October 20, 2010

Week 3 – What actually defines a contract?

For such an essential and universal concept, analysis of what actually constitutes a contract highlights a surprising amount of difference between countries. The idea of contractual relations and obligations is one of fundamental significance in commercial and personal affairs – yet the way in which jurisdictions define a contract differs markedly; owing to a complex history of legal interaction across a multitude of legal traditions, influenced majorly by Roman law, canon law, common law, and lex mercatoria. This mix has led to the developments of nuanced and varying definitions into what today can be defined as a contract.

France seeks to define a contract based on the notion of agreement, and how contractual obligations arise via this agreement. The system sees the contract defined on the basis of the contractor’s position – as seen in the Code Civil.

Meanwhile, the German BGB shies away from determining what exactly a contract is. Instead, the focus is placed on the obligation created by the arrangement, which is concentrated in turn by a contract. Both French and German contract law achieve naturally the same legal principles, but the methodology used to determine the definition of a contract is noticeably different.

As ever, the English system has evolved without any legislative definition of a contract – with academic writing and jurisprudence here filling the void. It seemingly stands somewhere in between the agreement-based conception borne out of the French doctrine, and the abstract German idea of obligations creating the contract – with academics stating the obligation arises out of agreement, to be enforced by legal remedies. Common law instead seeks to define the constituent parts, for a check-list approach to what a contract is, and how it arises out of a need to remedy a contractual situation. Nevertheless, the English definition of a contract is most definitely the least clear of the three – most probably arising out of the absence of codification.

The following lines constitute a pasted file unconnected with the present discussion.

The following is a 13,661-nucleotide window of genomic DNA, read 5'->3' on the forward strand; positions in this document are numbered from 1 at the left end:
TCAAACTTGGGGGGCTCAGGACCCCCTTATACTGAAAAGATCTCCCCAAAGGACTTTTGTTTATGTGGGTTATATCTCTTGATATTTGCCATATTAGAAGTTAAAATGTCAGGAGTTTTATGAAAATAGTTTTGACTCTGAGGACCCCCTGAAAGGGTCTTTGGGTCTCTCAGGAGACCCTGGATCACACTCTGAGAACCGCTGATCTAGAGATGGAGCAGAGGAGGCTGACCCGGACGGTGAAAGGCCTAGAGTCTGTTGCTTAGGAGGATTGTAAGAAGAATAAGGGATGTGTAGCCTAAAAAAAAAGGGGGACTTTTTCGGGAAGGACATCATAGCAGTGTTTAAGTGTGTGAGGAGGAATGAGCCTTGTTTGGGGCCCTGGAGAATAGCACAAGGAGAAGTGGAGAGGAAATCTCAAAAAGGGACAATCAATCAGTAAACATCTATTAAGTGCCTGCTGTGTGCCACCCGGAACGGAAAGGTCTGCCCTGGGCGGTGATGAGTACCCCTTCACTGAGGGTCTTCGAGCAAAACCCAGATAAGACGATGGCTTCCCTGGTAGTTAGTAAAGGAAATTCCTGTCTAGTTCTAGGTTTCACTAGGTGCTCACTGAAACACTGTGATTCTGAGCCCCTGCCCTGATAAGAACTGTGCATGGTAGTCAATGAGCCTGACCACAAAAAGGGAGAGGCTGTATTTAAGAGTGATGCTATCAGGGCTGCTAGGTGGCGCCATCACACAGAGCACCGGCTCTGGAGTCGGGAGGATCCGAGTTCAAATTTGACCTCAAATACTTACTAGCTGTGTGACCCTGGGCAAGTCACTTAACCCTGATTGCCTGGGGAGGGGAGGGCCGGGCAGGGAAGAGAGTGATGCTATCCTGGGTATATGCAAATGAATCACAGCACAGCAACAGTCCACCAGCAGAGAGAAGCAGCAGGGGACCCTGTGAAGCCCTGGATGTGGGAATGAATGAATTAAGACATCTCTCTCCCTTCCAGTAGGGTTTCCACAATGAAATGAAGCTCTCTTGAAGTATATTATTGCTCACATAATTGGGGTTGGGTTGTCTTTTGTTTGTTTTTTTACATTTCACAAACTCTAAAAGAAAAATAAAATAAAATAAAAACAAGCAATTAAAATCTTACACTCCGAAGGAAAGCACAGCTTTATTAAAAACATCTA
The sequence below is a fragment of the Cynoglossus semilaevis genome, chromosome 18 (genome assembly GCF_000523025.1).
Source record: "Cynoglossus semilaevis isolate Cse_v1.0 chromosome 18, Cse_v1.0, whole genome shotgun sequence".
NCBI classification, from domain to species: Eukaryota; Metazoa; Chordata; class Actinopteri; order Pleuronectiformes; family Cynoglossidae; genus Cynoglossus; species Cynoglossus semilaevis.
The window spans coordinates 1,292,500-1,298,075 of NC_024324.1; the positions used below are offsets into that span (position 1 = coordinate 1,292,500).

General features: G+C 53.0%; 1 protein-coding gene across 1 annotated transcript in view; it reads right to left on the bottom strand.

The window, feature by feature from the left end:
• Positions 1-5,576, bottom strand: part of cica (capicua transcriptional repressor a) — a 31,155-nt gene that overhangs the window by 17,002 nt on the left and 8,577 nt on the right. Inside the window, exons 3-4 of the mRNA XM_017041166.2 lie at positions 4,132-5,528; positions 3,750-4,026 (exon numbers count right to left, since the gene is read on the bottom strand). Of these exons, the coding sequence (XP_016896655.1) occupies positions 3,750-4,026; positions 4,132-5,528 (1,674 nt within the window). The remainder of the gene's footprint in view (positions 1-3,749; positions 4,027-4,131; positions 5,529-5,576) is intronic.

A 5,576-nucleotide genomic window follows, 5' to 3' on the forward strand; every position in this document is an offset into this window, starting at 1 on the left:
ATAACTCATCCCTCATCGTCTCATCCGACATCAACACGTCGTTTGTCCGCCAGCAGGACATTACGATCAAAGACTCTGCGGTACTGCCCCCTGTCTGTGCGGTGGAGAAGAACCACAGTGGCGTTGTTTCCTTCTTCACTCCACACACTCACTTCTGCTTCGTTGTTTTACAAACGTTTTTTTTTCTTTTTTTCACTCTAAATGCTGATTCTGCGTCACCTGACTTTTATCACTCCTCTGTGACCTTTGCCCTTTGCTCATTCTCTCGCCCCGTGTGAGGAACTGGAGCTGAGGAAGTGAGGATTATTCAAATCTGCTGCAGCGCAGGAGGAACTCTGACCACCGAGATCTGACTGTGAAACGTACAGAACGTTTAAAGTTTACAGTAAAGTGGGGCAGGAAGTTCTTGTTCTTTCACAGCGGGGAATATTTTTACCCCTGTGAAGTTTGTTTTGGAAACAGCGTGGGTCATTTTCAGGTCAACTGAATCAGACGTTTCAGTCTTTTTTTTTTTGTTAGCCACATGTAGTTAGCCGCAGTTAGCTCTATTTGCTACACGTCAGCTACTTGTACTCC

Whilst the three systems all diverge at the basis of what a contract is, it is interesting to see how the concept still has evolved and become a central and indispensable theme of domestic civil law. 

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EU Consumer Protection:

Notices and Other Communications under UNCITRAL:

The Right of Withdrawal and Unfair Contract Terms:

Law Society speaks out on EU consumer contract law:

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